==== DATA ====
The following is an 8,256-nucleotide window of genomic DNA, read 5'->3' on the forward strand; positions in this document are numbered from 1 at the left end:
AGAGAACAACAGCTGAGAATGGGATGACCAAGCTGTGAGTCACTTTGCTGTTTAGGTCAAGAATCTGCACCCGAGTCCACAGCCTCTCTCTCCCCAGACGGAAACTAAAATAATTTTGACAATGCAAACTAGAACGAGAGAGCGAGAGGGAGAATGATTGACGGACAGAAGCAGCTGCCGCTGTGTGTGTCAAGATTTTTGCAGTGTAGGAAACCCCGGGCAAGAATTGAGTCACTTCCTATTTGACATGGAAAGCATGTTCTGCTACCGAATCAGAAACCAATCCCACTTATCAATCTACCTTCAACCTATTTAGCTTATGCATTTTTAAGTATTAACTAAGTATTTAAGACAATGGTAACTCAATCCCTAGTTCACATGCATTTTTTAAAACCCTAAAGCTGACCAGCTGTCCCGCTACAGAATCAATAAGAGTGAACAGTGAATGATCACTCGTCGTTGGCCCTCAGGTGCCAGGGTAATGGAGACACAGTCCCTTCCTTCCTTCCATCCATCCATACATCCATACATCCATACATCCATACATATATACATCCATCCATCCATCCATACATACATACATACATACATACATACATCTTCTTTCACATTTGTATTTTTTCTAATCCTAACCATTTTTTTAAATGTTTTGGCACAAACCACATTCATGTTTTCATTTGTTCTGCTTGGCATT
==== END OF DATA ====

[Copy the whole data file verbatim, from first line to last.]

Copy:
The following is an 8,256-nucleotide window of genomic DNA, read 5'->3' on the forward strand; positions in this document are numbered from 1 at the left end:
AGAGAACAACAGCTGAGAATGGGATGACCAAGCTGTGAGTCACTTTGCTGTTTAGGTCAAGAATCTGCACCCGAGTCCACAGCCTCTCTCTCCCCAGACGGAAACTAAAATAATTTTGACAATGCAAACTAGAACGAGAGAGCGAGAGGGAGAATGATTGACGGACAGAAGCAGCTGCCGCTGTGTGTGTCAAGATTTTTGCAGTGTAGGAAACCCCGGGCAAGAATTGAGTCACTTCCTATTTGACATGGAAAGCATGTTCTGCTACCGAATCAGAAACCAATCCCACTTATCAATCTACCTTCAACCTATTTAGCTTATGCATTTTTAAGTATTAACTAAGTATTTAAGACAATGGTAACTCAATCCCTAGTTCACATGCATTTTTTAAAACCCTAAAGCTGACCAGCTGTCCCGCTACAGAATCAATAAGAGTGAACAGTGAATGATCACTCGTCGTTGGCCCTCAGGTGCCAGGGTAATGGAGACACAGTCCCTTCCTTCCTTCCATCCATCCATACATCCATACATCCATACATCCATACATATATACATCCATCCATCCATCCATACATACATACATACATACATACATACATCTTCTTTCACATTTGTATTTTTTCTAATCCTAACCATTTTTTTAAATGTTTTGGCACAAACCACATTCATGTTTTCATTTGTTCTGCTTGGCATT